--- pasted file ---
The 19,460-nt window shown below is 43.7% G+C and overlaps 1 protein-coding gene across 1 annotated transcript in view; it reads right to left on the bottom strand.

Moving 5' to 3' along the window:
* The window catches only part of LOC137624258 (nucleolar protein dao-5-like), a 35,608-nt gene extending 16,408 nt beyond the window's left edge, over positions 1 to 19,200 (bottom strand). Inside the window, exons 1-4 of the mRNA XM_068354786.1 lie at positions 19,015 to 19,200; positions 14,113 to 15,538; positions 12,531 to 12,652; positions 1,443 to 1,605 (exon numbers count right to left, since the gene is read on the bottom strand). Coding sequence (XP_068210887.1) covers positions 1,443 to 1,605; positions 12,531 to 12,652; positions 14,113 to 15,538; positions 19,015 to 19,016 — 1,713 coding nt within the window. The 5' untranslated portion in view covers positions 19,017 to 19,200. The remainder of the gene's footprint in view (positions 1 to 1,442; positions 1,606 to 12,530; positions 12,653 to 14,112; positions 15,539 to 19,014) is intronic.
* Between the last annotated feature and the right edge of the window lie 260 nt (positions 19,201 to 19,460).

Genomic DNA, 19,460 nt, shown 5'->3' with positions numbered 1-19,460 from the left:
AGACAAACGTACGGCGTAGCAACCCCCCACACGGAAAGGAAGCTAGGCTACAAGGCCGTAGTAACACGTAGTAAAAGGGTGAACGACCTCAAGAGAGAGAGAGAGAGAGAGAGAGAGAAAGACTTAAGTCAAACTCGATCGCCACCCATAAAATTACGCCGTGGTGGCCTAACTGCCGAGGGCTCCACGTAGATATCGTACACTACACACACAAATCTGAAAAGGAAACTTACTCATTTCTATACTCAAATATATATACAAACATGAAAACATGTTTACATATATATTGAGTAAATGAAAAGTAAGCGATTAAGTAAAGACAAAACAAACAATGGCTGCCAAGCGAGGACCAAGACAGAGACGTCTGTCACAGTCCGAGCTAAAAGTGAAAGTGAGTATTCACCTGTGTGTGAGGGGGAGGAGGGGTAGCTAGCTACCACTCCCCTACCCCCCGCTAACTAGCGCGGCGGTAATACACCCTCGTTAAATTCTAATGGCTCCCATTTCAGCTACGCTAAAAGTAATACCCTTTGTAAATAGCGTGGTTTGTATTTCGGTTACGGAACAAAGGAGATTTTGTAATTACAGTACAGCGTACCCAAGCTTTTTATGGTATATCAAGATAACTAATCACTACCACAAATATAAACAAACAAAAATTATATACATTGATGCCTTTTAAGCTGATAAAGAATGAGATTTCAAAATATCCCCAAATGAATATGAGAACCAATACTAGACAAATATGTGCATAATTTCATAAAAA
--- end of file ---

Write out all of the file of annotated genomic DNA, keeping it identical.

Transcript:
The 19,460-nt window shown below is 43.7% G+C and overlaps 1 protein-coding gene across 1 annotated transcript in view; it reads right to left on the bottom strand.

Moving 5' to 3' along the window:
* The window catches only part of LOC137624258 (nucleolar protein dao-5-like), a 35,608-nt gene extending 16,408 nt beyond the window's left edge, over positions 1 to 19,200 (bottom strand). Inside the window, exons 1-4 of the mRNA XM_068354786.1 lie at positions 19,015 to 19,200; positions 14,113 to 15,538; positions 12,531 to 12,652; positions 1,443 to 1,605 (exon numbers count right to left, since the gene is read on the bottom strand). Coding sequence (XP_068210887.1) covers positions 1,443 to 1,605; positions 12,531 to 12,652; positions 14,113 to 15,538; positions 19,015 to 19,016 — 1,713 coding nt within the window. The 5' untranslated portion in view covers positions 19,017 to 19,200. The remainder of the gene's footprint in view (positions 1 to 1,442; positions 1,606 to 12,530; positions 12,653 to 14,112; positions 15,539 to 19,014) is intronic.
* Between the last annotated feature and the right edge of the window lie 260 nt (positions 19,201 to 19,460).

Genomic DNA, 19,460 nt, shown 5'->3' with positions numbered 1-19,460 from the left:
AGACAAACGTACGGCGTAGCAACCCCCCACACGGAAAGGAAGCTAGGCTACAAGGCCGTAGTAACACGTAGTAAAAGGGTGAACGACCTCAAGAGAGAGAGAGAGAGAGAGAGAGAGAAAGACTTAAGTCAAACTCGATCGCCACCCATAAAATTACGCCGTGGTGGCCTAACTGCCGAGGGCTCCACGTAGATATCGTACACTACACACACAAATCTGAAAAGGAAACTTACTCATTTCTATACTCAAATATATATACAAACATGAAAACATGTTTACATATATATTGAGTAAATGAAAAGTAAGCGATTAAGTAAAGACAAAACAAACAATGGCTGCCAAGCGAGGACCAAGACAGAGACGTCTGTCACAGTCCGAGCTAAAAGTGAAAGTGAGTATTCACCTGTGTGTGAGGGGGAGGAGGGGTAGCTAGCTACCACTCCCCTACCCCCCGCTAACTAGCGCGGCGGTAATACACCCTCGTTAAATTCTAATGGCTCCCATTTCAGCTACGCTAAAAGTAATACCCTTTGTAAATAGCGTGGTTTGTATTTCGGTTACGGAACAAAGGAGATTTTGTAATTACAGTACAGCGTACCCAAGCTTTTTATGGTATATCAAGATAACTAATCACTACCACAAATATAAACAAACAAAAATTATATACATTGATGCCTTTTAAGCTGATAAAGAATGAGATTTCAAAATATCCCCAAATGAATATGAGAACCAATACTAGACAAATATGTGCATAATTTCATAAAAA